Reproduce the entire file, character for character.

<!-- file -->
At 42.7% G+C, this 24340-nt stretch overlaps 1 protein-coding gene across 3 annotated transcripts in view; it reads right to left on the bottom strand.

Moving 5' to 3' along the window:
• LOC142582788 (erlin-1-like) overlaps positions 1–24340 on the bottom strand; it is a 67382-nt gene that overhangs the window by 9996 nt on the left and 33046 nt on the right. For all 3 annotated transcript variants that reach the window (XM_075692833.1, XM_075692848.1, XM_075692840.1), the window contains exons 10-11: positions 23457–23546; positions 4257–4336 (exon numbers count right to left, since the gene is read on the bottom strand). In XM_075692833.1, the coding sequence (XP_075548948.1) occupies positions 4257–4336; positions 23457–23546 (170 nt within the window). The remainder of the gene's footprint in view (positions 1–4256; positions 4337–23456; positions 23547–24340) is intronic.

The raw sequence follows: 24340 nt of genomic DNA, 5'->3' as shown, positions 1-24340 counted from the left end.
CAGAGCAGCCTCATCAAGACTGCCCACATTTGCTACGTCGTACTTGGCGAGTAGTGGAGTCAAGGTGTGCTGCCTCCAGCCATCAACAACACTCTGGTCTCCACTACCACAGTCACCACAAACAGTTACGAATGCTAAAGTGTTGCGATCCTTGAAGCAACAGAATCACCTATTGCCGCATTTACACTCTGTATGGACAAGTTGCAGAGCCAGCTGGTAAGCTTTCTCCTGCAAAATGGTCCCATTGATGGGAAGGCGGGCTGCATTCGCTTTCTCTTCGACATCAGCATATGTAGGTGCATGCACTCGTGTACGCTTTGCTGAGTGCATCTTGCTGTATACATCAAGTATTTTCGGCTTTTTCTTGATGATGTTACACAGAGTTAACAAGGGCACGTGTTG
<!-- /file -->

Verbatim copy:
At 42.7% G+C, this 24340-nt stretch overlaps 1 protein-coding gene across 3 annotated transcripts in view; it reads right to left on the bottom strand.

Moving 5' to 3' along the window:
• LOC142582788 (erlin-1-like) overlaps positions 1–24340 on the bottom strand; it is a 67382-nt gene that overhangs the window by 9996 nt on the left and 33046 nt on the right. For all 3 annotated transcript variants that reach the window (XM_075692833.1, XM_075692848.1, XM_075692840.1), the window contains exons 10-11: positions 23457–23546; positions 4257–4336 (exon numbers count right to left, since the gene is read on the bottom strand). In XM_075692833.1, the coding sequence (XP_075548948.1) occupies positions 4257–4336; positions 23457–23546 (170 nt within the window). The remainder of the gene's footprint in view (positions 1–4256; positions 4337–23456; positions 23547–24340) is intronic.

The raw sequence follows: 24340 nt of genomic DNA, 5'->3' as shown, positions 1-24340 counted from the left end.
CAGAGCAGCCTCATCAAGACTGCCCACATTTGCTACGTCGTACTTGGCGAGTAGTGGAGTCAAGGTGTGCTGCCTCCAGCCATCAACAACACTCTGGTCTCCACTACCACAGTCACCACAAACAGTTACGAATGCTAAAGTGTTGCGATCCTTGAAGCAACAGAATCACCTATTGCCGCATTTACACTCTGTATGGACAAGTTGCAGAGCCAGCTGGTAAGCTTTCTCCTGCAAAATGGTCCCATTGATGGGAAGGCGGGCTGCATTCGCTTTCTCTTCGACATCAGCATATGTAGGTGCATGCACTCGTGTACGCTTTGCTGAGTGCATCTTGCTGTATACATCAAGTATTTTCGGCTTTTTCTTGATGATGTTACACAGAGTTAACAAGGGCACGTGTTG